Instead, infant mortality must be addressed by educating and providing social programs that benefit the expectant mother. In 1960, the ten leading causes of infant mortality in the United States were (in order of occurrence): postnatal asphyxia, immaturity, birth defects, birth injuries, influenza/pneumonia, accidents, pneumonia/newborn, gastritis nd other GI disorders, hemolytic disease, and immaturity with other complications. Over the past three decades, advances in neonatal intensive care have changed the leading causes of infant mortality.
In 1992, the ten leading causes were: birth defects, sudden infant death syndrome (SIDS), preterm/low birthweight, respiratory distress syndrome (RDS), maternal complications of pregnancy, complications during birth, infections, accidents, hypoxia/birth asphyxia, and pneumonia/influenza (March of Dimes Birth Defects Foundation, 1996). Since 1960, advances in prenatal care for high-risk pregnancies and postnatal care have provided more effective preventative strategies and better treatment of neonatal conditions.
This has decreased infant deaths related to conditions such as postnatal asphyxia, birth injuries, and bacterial infections. In 1992, birth defects and prematurity, which have multiple causes and require complex preventative measures, have become the leading causes of infant death. In 1992, birth defects accounted for 7,449 infant deaths (183. 2 per 100,000 live births) and SIDS accounted for 120. 3 deaths per 00,000 live births (March of Dimes Birth Defects Foundation et al. , 1996). This statistical data points to the following conclusion.
The behavior of the biological mother and father before and during pregnancy is killing many of the infants born today in the United States. No matter the level of technology available, an infant that has been abused gestationally throughout pregnancy poses a variety of problems that increases the likelihood of neonatal (from birth through 27 days of life) and postneonatal (from 28 days through 1 year) death. As a country, the United States has acquired technological advances that are incomparable o other cultures.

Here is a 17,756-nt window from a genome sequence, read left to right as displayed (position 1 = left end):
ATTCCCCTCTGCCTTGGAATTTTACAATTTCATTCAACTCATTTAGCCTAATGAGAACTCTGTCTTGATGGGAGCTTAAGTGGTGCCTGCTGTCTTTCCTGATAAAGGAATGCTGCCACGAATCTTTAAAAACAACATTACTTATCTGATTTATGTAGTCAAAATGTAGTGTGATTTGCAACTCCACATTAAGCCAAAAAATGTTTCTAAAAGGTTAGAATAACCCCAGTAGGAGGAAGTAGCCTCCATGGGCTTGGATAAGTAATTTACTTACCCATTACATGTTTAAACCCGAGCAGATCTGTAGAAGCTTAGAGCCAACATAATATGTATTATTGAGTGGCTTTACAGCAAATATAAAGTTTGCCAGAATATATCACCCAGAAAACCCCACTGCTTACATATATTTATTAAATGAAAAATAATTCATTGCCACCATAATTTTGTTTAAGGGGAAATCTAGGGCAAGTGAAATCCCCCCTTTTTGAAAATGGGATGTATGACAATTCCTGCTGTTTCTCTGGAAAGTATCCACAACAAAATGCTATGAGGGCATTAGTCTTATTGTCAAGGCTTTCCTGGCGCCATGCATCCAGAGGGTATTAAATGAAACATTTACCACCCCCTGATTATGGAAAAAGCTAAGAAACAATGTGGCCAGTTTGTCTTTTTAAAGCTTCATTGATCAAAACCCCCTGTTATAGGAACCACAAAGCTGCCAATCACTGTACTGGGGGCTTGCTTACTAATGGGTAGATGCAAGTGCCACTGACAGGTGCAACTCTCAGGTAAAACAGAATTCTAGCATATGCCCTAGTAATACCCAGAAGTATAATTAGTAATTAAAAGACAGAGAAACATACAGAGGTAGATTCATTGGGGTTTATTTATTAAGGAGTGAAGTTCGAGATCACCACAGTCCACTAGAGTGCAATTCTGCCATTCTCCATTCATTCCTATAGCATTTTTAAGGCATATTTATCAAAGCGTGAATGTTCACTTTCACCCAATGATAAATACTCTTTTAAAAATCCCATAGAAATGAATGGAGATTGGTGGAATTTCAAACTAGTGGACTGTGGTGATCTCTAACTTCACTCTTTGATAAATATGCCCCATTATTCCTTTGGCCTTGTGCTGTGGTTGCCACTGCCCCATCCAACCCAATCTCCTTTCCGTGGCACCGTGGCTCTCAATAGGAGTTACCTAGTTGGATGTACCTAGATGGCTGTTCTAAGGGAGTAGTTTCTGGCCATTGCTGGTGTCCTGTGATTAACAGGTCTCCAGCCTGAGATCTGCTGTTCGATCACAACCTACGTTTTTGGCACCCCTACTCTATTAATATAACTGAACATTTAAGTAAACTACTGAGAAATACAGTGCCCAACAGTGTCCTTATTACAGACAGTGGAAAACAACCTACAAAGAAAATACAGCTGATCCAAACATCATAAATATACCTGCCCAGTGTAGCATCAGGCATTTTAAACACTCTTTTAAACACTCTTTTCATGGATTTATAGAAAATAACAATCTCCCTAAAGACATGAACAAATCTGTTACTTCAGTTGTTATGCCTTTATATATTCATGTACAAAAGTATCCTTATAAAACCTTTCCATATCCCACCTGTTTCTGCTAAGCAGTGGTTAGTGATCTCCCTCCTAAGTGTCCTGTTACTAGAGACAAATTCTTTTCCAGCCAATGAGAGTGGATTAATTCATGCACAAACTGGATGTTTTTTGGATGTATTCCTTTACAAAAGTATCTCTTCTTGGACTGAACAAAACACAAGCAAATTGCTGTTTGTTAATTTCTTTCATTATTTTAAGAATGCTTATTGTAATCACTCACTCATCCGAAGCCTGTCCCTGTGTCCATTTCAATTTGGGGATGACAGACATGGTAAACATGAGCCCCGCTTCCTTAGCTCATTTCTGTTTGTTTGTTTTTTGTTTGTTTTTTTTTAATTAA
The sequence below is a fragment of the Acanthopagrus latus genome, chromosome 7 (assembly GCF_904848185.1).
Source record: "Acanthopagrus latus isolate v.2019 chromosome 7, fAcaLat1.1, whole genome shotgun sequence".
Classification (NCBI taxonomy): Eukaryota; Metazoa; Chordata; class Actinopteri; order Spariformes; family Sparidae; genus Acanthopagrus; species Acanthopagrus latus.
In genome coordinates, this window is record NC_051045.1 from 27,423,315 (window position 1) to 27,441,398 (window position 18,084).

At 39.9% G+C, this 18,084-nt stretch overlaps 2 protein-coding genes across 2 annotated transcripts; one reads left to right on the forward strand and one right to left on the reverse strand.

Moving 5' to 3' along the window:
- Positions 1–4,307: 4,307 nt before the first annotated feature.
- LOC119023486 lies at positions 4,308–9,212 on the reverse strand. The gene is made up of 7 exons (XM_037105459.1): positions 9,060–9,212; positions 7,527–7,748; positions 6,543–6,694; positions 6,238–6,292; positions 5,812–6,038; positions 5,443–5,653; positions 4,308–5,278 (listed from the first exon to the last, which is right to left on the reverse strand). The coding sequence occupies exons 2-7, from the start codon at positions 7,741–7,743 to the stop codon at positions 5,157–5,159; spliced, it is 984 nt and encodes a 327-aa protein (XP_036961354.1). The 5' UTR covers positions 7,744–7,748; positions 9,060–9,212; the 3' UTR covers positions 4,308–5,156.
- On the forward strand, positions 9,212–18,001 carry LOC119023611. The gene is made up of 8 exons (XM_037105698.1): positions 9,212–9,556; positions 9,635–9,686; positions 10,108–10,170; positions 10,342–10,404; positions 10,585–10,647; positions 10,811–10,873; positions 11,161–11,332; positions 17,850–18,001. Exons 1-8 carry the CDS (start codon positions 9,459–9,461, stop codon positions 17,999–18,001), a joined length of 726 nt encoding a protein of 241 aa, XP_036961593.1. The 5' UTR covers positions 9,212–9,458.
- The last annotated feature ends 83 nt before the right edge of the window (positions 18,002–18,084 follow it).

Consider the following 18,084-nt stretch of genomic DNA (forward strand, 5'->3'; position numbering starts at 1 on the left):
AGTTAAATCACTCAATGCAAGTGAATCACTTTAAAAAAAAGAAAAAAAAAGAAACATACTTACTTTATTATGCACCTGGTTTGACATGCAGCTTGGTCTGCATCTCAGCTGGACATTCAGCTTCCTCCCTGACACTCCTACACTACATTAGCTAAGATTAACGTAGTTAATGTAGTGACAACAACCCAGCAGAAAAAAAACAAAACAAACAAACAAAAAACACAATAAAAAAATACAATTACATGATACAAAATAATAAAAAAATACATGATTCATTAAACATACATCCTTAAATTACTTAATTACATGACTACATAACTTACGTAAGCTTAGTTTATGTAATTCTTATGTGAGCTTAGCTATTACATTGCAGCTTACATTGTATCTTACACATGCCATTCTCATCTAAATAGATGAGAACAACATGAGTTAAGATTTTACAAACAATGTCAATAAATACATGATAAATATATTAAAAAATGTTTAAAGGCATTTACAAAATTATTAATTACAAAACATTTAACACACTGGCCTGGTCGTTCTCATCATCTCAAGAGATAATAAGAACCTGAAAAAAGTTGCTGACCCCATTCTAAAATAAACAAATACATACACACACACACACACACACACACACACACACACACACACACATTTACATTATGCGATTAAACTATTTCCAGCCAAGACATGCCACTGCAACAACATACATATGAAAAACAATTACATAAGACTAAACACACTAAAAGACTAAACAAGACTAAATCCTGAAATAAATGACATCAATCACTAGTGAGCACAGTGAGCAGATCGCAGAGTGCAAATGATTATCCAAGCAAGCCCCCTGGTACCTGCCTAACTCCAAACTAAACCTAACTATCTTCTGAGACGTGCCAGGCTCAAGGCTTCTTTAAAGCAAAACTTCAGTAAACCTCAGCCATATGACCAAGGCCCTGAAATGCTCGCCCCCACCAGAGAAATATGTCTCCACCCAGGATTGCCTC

As a society, the United States has inflicted conditions upon our infants that challenge even the vastest technological capabilities. Therefore, improving existing social programs and implementing new programs to combat infant mortality must continue. In the federal “Healthy Start” program there are four strategies for reducing infant mortality. They are: reducing high-risk pregnancies; reducing the incidence of low birthweight and preterm births; improving birthweight-specific survival; and reducing specific causes of postneonatal mortality (Strobino, 1995).
Reducing high-risk pregnancies and the incidence of low birthweight and preterm births can only be accomplished through education and prenatal care. Proper infant care following the birth of a child, whether or not the child is obviously at risk, can only increase the likelihood of a long productive life. Resources, Education, and Care in the Home (REACH) is an interagency program implemented in Chicago designed to reduce preventable causes of death among infants at risk due to social factors (Boyd, 1996). Home visits were made by a trained team consisting of a nurse and community worker during the first year f the child’s life.